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After Your Miscarriage

The Grief Journey

​​​​Grief is a process. Feeling sad about the loss of the hopes and dreams you had for the baby is a normal part of this process. Learning to live with grief is an important part of healing. Many factors can affect how you grieve including:

  • your personality
  • whether you have other children
  • your culture
  • your religious beliefs
  • if you’ve had losses before
  • if your family has experienced grief before

It’s important to remember that grieving is hard work, it takes energy, and there is no set time frame to be done with grief. Find meaningful ways to remember your baby and have honest, open communication with your partner and those close to you.

It might not seem possible right now, but you’ll find your new normal. Many parents say that over time, a dull ache replaces the strong feelings of grief and loss.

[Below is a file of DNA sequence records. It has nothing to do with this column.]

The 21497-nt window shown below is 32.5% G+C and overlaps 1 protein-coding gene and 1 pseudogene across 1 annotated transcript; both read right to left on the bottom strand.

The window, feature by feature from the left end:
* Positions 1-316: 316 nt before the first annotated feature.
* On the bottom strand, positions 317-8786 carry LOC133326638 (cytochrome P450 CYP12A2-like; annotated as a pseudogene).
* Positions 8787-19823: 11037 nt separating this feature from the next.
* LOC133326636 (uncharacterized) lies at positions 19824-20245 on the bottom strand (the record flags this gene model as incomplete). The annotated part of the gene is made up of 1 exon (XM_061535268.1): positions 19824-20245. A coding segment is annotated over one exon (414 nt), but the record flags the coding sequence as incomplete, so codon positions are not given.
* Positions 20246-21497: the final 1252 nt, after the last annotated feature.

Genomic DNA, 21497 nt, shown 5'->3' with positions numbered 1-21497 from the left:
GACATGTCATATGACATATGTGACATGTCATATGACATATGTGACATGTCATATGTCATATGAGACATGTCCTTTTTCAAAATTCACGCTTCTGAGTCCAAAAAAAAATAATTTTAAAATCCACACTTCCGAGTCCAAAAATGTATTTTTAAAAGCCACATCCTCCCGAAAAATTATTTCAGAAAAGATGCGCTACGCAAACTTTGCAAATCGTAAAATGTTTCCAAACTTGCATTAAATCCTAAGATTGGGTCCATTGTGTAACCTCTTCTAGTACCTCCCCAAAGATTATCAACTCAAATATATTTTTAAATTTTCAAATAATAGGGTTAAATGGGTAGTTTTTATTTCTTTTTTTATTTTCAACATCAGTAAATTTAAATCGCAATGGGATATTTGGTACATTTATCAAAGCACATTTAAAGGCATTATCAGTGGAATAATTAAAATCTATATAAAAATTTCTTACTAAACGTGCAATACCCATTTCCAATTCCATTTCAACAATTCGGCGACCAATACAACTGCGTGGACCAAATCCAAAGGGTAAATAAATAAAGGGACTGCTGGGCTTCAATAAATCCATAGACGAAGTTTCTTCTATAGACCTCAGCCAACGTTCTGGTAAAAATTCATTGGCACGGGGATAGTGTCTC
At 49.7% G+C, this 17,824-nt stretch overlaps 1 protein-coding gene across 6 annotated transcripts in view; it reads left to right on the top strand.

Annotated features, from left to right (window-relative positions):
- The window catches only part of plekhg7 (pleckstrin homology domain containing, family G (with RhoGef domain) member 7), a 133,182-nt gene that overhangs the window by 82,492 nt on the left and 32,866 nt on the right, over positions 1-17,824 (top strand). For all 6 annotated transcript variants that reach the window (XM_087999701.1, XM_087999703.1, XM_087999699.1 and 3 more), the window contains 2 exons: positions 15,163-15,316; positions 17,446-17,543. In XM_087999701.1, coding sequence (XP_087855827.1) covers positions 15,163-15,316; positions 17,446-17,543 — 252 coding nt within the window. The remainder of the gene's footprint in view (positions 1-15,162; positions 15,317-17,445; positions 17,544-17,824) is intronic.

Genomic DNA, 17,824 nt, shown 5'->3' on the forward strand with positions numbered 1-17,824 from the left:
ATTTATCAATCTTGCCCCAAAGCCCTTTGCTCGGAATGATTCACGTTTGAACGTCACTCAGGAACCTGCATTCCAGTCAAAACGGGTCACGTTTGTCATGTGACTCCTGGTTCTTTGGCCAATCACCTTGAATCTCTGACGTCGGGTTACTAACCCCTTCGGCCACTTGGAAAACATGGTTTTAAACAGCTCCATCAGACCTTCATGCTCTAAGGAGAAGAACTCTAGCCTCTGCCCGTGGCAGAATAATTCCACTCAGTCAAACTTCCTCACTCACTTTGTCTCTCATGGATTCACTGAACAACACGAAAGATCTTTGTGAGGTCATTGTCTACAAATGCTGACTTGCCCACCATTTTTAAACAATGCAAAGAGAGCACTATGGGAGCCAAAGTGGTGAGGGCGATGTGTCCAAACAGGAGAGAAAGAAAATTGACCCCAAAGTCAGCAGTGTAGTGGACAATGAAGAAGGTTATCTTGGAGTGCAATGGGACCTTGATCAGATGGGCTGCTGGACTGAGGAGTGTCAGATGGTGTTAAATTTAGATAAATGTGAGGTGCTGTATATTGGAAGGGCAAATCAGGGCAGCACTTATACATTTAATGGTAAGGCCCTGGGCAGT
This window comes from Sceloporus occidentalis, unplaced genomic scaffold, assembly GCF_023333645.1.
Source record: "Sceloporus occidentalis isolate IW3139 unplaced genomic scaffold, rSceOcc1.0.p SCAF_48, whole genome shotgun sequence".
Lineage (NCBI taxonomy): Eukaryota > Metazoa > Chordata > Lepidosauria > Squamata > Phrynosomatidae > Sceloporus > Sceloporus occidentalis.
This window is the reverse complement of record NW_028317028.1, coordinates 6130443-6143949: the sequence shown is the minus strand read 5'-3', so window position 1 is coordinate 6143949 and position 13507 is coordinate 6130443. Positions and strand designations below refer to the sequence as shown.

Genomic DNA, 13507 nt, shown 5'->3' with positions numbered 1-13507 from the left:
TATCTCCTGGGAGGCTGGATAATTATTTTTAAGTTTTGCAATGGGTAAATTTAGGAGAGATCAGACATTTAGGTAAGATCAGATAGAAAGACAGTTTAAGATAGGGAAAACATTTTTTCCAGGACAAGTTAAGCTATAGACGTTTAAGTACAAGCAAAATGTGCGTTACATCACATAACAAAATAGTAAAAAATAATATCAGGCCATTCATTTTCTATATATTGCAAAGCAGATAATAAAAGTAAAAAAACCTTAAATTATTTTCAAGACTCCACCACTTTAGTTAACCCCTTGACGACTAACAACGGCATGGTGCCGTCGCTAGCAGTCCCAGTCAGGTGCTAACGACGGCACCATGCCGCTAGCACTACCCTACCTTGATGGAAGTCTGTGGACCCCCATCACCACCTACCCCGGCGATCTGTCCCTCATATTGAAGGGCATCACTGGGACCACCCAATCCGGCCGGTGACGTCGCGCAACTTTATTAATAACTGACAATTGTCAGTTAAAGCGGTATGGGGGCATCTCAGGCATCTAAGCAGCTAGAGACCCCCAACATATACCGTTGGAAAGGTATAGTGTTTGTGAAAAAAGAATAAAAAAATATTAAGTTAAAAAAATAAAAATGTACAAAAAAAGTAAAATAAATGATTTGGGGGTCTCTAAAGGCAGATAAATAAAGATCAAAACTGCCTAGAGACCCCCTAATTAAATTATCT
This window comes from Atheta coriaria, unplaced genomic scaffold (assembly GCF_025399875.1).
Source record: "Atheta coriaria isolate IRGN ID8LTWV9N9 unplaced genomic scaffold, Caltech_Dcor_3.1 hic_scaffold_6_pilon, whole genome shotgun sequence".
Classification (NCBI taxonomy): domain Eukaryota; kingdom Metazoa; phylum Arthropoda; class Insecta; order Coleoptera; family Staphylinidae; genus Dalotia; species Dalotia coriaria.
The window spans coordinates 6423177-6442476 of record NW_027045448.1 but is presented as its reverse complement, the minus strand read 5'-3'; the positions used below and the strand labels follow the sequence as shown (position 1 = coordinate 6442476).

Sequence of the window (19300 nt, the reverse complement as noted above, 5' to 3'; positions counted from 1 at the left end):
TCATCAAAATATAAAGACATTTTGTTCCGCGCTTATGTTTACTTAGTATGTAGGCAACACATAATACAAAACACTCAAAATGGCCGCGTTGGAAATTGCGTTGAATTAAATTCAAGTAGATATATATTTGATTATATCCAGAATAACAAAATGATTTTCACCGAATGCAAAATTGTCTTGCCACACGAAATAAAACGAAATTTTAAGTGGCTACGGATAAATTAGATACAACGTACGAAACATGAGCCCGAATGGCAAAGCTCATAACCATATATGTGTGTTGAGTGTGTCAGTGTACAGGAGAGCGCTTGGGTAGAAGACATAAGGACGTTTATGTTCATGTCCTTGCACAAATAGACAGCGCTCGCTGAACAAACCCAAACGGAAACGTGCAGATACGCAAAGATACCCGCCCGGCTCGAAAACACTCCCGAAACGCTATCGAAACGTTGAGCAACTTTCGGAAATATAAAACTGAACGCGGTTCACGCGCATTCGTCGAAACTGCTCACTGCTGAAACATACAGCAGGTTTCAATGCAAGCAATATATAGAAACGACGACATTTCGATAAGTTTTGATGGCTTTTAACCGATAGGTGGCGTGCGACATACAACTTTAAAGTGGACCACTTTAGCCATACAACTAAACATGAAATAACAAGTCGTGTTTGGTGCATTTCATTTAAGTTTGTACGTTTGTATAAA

How Grief Can Affect You

Grief may affect your body, how you think, your feelings, your relationships, and your spiritual beliefs. Grief is different for everyone. Some of the symptoms grief can cause are listed below:

Your Body

  • feeling tired
  • chest pain and tightness
  • breast tenderness
  • aching arms
  • changes in sleep and/or appetite
  • stomach aches, nausea, or muscle aches
  • more colds or infections

Your Thoughts

  • shock, denial, confusion
  • problems concentrating or memory loss
  • feeling tired and unmotivated
  • having little or no interest in things you normally enjoy
  • having trouble understanding and solving problems

Your Feelings

  • feeling very sad
  • feeling alone
  • feeling guilt or shame